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Does Popularity Get You Promoted?


A few months ago I heard Mitch Prinstein on the Art of Manliness podcast and then read his book Popular: The Power of Likability in a Status-Obssessed World. I reached out to him and asked him about his thoughts on popularity’s linkage to promotions in the military, our penchant for Facebook, and some advice on raising kids.  

J: When I first heard about your book, Popular, I immediately thought of it in the context of high school, but you argue that popularity plays a role in our adult lives. Could you explain that?

M: Most of us would love to forget all about the high school hijinks and humiliations. But research suggests that many of the same popularity dynamics we experienced back then are still playing out today, decades later. We don’t talk about it as “popularity” usually, but every team, group, and social gathering still plays by the same rules. That’s probably why research says that those who are not popular growing up tend to have ongoing difficulties throughout their lives. Most people don’t realize that there are two types of popularity and we should be focusing on the one that really matters.

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Would Your Squad Leaders Attend Your Funeral?



By. Colonel Curt Taylor

I recently heard General Dave Perkins, the Commanding General of TRADOC, describe a funeral for a senior general officer long retired. At the funeral he noted the attendance of several middle-aged men who had served as squad leaders under this general decades before when he had been a battalion commander. So powerful had been his impact that they felt the need to be present when the ‘old man’ was finally laid to rest many years later.

General Perkins then challenged the audience to define the success of our careers not by the rank we attain but by the question, “Would your squad leaders attend your funeral?” Reframing the experience of a military profession in this way transforms our priorities and our very definition of success. It alters our calculus from a focus on ourselves and a nervous anxiety over the next promotion board, to a focus on others and a desire to improve our own leadership skills because of the impact it has on the people that we lead.

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The Army Field Grade Starter Kit


“The Major runs on coffee and hate…and I think he’s out of coffee.” -Some Poor Staff Captain at NTC

Last year I completed S3/XO time and there were a couple of things I wish I would have had in my cargo pocket when I walked into the position. For instance, I was very rusty on the military decision-making process, so it took me a little bit to catch up.  As a result, I used and abused my copy of FM 6-0. There were also a few concepts that I needed to read up on and some items that I needed to add to my kit to make life more comfortable in the field.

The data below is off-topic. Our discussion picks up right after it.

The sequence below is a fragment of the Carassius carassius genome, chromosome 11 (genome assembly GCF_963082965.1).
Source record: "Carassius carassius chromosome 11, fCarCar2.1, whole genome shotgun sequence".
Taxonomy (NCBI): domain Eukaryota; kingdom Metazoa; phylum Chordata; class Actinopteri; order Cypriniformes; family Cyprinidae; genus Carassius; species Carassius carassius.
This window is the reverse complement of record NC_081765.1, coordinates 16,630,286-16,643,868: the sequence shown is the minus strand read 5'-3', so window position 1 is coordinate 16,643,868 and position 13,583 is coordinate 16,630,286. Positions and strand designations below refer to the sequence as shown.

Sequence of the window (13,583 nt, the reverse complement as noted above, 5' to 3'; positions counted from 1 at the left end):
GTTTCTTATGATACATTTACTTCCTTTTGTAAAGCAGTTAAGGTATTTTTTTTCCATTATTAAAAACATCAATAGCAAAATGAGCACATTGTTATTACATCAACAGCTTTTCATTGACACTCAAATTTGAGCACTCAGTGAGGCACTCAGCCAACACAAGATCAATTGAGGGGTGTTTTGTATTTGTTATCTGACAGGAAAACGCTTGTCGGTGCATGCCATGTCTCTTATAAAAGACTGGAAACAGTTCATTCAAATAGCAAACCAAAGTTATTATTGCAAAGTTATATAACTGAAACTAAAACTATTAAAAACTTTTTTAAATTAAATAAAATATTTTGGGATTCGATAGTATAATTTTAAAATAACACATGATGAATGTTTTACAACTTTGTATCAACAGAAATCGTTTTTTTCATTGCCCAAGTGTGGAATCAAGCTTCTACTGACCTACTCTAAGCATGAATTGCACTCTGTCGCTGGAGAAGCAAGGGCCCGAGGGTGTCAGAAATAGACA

I’m sure there are number of other tools that would have made my life easier, but these were the ones I used or wish I would have used from the beginning. Check out the recent thread on our Facebook page for some more tools recommended by readers!

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What is Your Guitar Hero?


About a decade ago, I would spend hours a day playing my Xbox 360. I was hooked on one game in particular: “Guitar Hero”. In the game, players have to play hit songs by pressing buttons on a fake guitar. Each day I would continuously work on my finger placement, timing, and skills to beat songs and unlock new ones. Then one day I came to a realization. In the time that I had spent pressing multi-colored buttons on my fake guitar, I could have actually learned to play guitar! I had wasted so much time on nothing.

More recently, I started paying attention to the amount of time I spend on Facebook and Twitter. Social media platforms can turn into another time suck. These apps target significant activation in our brains, specifically the anterior cingulate cortex, which can lead to addiction to our mobile devices. One news story estimated that the human race has spent a collective 55 million years on Facebook since 2009!

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How to Read More Books in 2018



We all can probably agree that reading is good for the brain. Leaders from George Washington to General Patton leaned on books to fill their knowledge gaps, and their efforts paid off on the battlefield. Defense Secretary James Mattis reflected on the impacts of self-study in a 2004 email that went viral: